Seven free blocking filters for ads

Ads Subtracted


Probably the best known representative of the free advertising blockers is Pi-hole [1]. The installation wizard is straightforward and can be used by Linux newcomers. After a short question and answer session, the installer leaves a preconfigured ad filter and links to the local website for administration and evaluation. Finished now at the command line, the user does the rest from a web page. With the use of preset blacklists, Pi-hole automatically loads almost 125,000 entries into its DNS service and starts working.

Pi-hole was designed for the Raspberry Pi, but it also runs on other SBCs or as a virtual machine. Even in large environments, the service cuts a fine figure. In a field test, it ran on a corporate network with about 1,200 clients without any performance losses or downtime.

Pi-hole's evaluation feature provides statistics in real time. The graphs in Figure 1 show the DNS load of all clients within a 24-hour period and the top 10 allowed and blocked websites.

Figure 1: What is allowed and what isn't? Pi-hole knows which websites were most frequently requested and blocked.


The well-documented Pi-hole is easy to install, and it works immediately. With only a few possible tweaks, it is therefore suitable for newcomers. As of recently, it can handle different clients differently and provide individual end devices (e.g., smartphones for minors) special protection.

AdGuard Home

AdGuard Software Limited began developing ad blockers for web browsers [2] and then expanded its concept with AdGuard Home [3] to include network-based blockers. The software does not prefer any particular hardware and is suitable for all SBCs that come with Linux or BSD. Additionally, the ad blocker can run piggyback on an existing firewall.

When AdGuard Home is started in the console for the first time, the command output points to a local web address. The web interface guides the user through further configuration. After the last step, AdGuard is ready for use and runs as a DNS server with an active blacklist. Up to this point, AdGuard is hardly different from Pi-hole. However, the preset blacklists prove to be a little bit gappy for non-English markets. Language add-ons in the form of EasyList [4] are recommended.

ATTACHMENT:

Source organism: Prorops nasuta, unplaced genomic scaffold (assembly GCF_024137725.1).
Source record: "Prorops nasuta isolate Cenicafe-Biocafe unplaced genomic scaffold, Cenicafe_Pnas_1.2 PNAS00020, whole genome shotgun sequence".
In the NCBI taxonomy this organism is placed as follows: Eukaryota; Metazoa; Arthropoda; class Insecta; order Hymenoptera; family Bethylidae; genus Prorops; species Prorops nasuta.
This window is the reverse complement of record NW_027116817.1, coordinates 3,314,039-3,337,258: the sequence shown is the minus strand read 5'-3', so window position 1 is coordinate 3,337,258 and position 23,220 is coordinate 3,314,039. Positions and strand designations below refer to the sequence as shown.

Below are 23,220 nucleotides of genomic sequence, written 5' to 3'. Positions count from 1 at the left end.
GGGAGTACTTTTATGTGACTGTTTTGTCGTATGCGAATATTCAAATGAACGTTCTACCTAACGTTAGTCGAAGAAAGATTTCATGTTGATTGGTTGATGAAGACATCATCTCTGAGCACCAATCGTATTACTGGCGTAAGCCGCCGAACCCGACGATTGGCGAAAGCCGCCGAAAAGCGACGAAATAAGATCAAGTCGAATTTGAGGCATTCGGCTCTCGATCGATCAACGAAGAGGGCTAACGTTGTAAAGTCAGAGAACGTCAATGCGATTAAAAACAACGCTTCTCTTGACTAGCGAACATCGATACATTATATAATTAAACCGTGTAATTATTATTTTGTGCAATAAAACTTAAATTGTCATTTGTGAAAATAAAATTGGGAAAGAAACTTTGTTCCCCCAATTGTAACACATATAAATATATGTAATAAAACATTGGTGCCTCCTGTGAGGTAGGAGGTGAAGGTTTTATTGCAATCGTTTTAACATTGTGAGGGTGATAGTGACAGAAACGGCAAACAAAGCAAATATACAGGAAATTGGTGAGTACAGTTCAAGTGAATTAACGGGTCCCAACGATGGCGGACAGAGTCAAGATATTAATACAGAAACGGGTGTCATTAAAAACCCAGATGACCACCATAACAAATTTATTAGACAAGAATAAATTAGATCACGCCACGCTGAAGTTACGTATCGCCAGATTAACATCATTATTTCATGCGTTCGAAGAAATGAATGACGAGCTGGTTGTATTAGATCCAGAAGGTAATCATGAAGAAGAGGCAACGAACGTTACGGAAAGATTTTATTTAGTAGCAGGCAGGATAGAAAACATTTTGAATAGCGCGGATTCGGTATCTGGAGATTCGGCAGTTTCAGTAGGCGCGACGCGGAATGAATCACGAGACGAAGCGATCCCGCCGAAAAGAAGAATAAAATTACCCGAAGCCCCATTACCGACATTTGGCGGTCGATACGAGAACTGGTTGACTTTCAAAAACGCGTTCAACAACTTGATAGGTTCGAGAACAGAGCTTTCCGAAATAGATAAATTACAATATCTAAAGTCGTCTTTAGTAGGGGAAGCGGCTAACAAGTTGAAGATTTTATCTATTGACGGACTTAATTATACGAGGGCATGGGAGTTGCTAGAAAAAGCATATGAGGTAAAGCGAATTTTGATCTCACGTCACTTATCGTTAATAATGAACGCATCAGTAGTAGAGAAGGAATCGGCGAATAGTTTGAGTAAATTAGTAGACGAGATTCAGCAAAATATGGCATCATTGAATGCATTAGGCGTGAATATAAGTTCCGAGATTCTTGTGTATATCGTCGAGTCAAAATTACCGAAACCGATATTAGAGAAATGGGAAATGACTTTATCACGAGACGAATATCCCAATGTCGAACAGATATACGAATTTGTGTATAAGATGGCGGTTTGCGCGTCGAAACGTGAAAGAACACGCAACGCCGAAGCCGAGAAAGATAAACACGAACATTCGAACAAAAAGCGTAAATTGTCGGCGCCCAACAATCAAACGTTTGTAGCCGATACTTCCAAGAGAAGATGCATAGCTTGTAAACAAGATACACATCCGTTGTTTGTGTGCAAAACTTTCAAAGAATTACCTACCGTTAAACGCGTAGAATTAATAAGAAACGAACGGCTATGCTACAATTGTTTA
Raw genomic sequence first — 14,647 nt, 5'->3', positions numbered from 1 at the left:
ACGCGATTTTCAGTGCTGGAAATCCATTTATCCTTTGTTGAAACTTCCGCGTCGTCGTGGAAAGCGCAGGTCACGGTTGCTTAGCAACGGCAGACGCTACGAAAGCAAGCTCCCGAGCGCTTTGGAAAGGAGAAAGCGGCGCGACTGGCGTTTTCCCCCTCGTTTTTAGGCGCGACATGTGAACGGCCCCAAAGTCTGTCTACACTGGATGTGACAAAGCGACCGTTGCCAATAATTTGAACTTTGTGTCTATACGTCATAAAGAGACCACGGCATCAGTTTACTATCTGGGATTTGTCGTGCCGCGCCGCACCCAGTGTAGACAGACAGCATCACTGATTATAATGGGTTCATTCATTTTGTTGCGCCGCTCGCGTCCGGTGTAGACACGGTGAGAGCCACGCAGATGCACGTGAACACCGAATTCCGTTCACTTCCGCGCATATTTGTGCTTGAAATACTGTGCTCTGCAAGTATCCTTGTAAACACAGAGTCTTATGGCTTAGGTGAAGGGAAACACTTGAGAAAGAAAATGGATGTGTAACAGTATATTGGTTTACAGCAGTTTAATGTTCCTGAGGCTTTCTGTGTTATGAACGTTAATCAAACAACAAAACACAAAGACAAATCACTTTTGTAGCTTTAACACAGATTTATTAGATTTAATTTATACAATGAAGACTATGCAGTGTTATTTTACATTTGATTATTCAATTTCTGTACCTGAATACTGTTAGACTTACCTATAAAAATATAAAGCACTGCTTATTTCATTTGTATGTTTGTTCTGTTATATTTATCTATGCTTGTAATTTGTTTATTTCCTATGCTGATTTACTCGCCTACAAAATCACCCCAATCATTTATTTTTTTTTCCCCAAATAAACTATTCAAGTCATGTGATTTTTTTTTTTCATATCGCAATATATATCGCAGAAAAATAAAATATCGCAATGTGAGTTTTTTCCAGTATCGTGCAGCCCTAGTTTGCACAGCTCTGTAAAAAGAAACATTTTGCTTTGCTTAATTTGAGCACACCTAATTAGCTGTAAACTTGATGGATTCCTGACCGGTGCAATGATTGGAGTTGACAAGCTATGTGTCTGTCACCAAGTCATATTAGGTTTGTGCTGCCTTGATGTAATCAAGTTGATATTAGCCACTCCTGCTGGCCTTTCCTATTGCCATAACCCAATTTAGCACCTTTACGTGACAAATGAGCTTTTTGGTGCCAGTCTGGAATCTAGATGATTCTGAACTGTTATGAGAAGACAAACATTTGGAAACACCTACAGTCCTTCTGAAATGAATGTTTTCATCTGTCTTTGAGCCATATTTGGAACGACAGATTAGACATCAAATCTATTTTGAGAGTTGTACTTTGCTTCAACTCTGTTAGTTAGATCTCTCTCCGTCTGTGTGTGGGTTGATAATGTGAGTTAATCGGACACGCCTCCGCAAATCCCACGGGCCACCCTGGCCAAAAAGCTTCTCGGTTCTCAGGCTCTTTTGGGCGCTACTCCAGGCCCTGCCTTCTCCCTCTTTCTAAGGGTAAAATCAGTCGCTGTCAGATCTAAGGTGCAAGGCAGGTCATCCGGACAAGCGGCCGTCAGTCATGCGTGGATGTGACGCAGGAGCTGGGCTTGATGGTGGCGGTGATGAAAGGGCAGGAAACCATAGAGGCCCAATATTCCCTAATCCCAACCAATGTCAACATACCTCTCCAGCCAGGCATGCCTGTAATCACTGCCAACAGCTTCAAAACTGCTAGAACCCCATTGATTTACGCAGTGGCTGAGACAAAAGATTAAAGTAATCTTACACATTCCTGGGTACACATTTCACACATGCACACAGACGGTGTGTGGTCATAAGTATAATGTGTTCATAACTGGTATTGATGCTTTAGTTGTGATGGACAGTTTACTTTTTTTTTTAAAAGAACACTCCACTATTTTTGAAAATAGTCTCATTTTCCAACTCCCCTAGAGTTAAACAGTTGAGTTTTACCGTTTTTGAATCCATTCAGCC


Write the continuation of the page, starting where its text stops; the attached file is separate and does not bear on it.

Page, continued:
AdGuard Home does not treat all clients equally and can handle certain end devices separately to exclude individual clients or IP ranges from adult content or to force safe search (Figure 2). Additionally, AdGuard Home blocks services such as Steam, Netflix, and Skype – either per client or for all clients.

Figure 2: AdGuard Home treats its clients individually, if desired.

Buy this article as PDF

Express-Checkout as PDF
Price $2.95
(incl. VAT)

Buy ADMIN Magazine

Get it on Google Play

US / Canada

Get it on Google Play

UK / Australia

Related content

  • Filter DNS queries with Blocky
    The Domain Name System is repeatedly the target of or is leveraged for attacks on corporate infrastructures; however, it also lets you protect corporate networks against attacks and malware. The Blocky DNS server sets up quickly to secure DNS queries and DNS filtering for corporate networks.
  • DNS filtering with authentication
    Filtering HTTP connections and employing traditional proxy servers can protect users from web threats but also increase latency. DNS filters would be a better option, but they lacked authentication – until NxFilter came along.
  • Solving the security problems of encrypted DNS
    DNS encryption offers WiFi users good protection in public spaces; however, in the enterprise, it prevents the evaluation and filtering of name resolution.
  • Spam protection using SpamAssassin
    The intelligent, modular SpamAssassin email filter provides a variety of advanced tests for detecting unwanted junk email.
  • Professional protection for small and mid-size enterprises
    To what extent does the Untangle NG Firewall, where apps come together like pieces of a jigsaw, meet customer criteria for protection, usability, price, and support?
comments powered by Disqus
Subscribe to our ADMIN Newsletters
Subscribe to our Linux Newsletters
Find Linux and Open Source Jobs

Support Our Work

ADMIN content is made possible with support from readers like you. Please consider contributing when you've found an article to be beneficial.

Learn More”>


		<div class=